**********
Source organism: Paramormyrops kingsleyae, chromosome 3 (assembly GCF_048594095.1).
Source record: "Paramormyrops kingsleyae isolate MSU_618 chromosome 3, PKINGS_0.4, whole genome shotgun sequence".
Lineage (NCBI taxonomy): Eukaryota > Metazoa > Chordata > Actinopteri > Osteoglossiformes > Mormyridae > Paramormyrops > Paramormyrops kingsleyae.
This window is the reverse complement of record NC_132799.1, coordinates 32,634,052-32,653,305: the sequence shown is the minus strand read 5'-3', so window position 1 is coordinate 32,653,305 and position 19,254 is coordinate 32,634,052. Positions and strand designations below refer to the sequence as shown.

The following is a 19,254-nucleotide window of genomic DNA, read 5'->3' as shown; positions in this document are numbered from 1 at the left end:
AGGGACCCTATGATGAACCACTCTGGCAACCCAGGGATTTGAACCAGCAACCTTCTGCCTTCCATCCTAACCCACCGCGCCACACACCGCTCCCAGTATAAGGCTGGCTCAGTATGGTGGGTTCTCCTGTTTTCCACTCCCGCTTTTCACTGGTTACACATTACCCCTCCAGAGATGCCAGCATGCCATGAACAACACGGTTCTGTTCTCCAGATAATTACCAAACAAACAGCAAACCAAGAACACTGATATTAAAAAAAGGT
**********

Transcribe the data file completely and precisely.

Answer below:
Source organism: Paramormyrops kingsleyae, chromosome 3 (assembly GCF_048594095.1).
Source record: "Paramormyrops kingsleyae isolate MSU_618 chromosome 3, PKINGS_0.4, whole genome shotgun sequence".
Lineage (NCBI taxonomy): Eukaryota > Metazoa > Chordata > Actinopteri > Osteoglossiformes > Mormyridae > Paramormyrops > Paramormyrops kingsleyae.
This window is the reverse complement of record NC_132799.1, coordinates 32,634,052-32,653,305: the sequence shown is the minus strand read 5'-3', so window position 1 is coordinate 32,653,305 and position 19,254 is coordinate 32,634,052. Positions and strand designations below refer to the sequence as shown.

The following is a 19,254-nucleotide window of genomic DNA, read 5'->3' as shown; positions in this document are numbered from 1 at the left end:
AGGGACCCTATGATGAACCACTCTGGCAACCCAGGGATTTGAACCAGCAACCTTCTGCCTTCCATCCTAACCCACCGCGCCACACACCGCTCCCAGTATAAGGCTGGCTCAGTATGGTGGGTTCTCCTGTTTTCCACTCCCGCTTTTCACTGGTTACACATTACCCCTCCAGAGATGCCAGCATGCCATGAACAACACGGTTCTGTTCTCCAGATAATTACCAAACAAACAGCAAACCAAGAACACTGATATTAAAAAAAGGT